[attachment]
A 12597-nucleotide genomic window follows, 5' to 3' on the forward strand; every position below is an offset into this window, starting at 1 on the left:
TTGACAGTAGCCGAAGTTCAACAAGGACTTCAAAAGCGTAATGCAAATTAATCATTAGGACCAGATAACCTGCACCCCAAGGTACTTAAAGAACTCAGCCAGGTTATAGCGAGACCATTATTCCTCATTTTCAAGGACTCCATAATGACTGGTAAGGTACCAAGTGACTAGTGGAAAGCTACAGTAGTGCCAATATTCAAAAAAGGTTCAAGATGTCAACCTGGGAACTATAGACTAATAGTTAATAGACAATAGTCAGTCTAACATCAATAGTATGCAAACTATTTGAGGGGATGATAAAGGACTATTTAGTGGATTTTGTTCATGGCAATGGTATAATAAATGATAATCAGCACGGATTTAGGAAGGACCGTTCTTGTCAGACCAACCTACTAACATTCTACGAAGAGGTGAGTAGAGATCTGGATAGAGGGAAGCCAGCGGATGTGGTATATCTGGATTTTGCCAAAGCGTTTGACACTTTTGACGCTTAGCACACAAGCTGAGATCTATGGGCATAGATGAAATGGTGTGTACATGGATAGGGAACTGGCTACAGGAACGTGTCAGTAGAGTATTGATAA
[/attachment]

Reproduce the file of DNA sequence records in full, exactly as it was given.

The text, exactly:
A 12597-nucleotide genomic window follows, 5' to 3' on the forward strand; every position below is an offset into this window, starting at 1 on the left:
TTGACAGTAGCCGAAGTTCAACAAGGACTTCAAAAGCGTAATGCAAATTAATCATTAGGACCAGATAACCTGCACCCCAAGGTACTTAAAGAACTCAGCCAGGTTATAGCGAGACCATTATTCCTCATTTTCAAGGACTCCATAATGACTGGTAAGGTACCAAGTGACTAGTGGAAAGCTACAGTAGTGCCAATATTCAAAAAAGGTTCAAGATGTCAACCTGGGAACTATAGACTAATAGTTAATAGACAATAGTCAGTCTAACATCAATAGTATGCAAACTATTTGAGGGGATGATAAAGGACTATTTAGTGGATTTTGTTCATGGCAATGGTATAATAAATGATAATCAGCACGGATTTAGGAAGGACCGTTCTTGTCAGACCAACCTACTAACATTCTACGAAGAGGTGAGTAGAGATCTGGATAGAGGGAAGCCAGCGGATGTGGTATATCTGGATTTTGCCAAAGCGTTTGACACTTTTGACGCTTAGCACACAAGCTGAGATCTATGGGCATAGATGAAATGGTGTGTACATGGATAGGGAACTGGCTACAGGAACGTGTCAGTAGAGTATTGATAA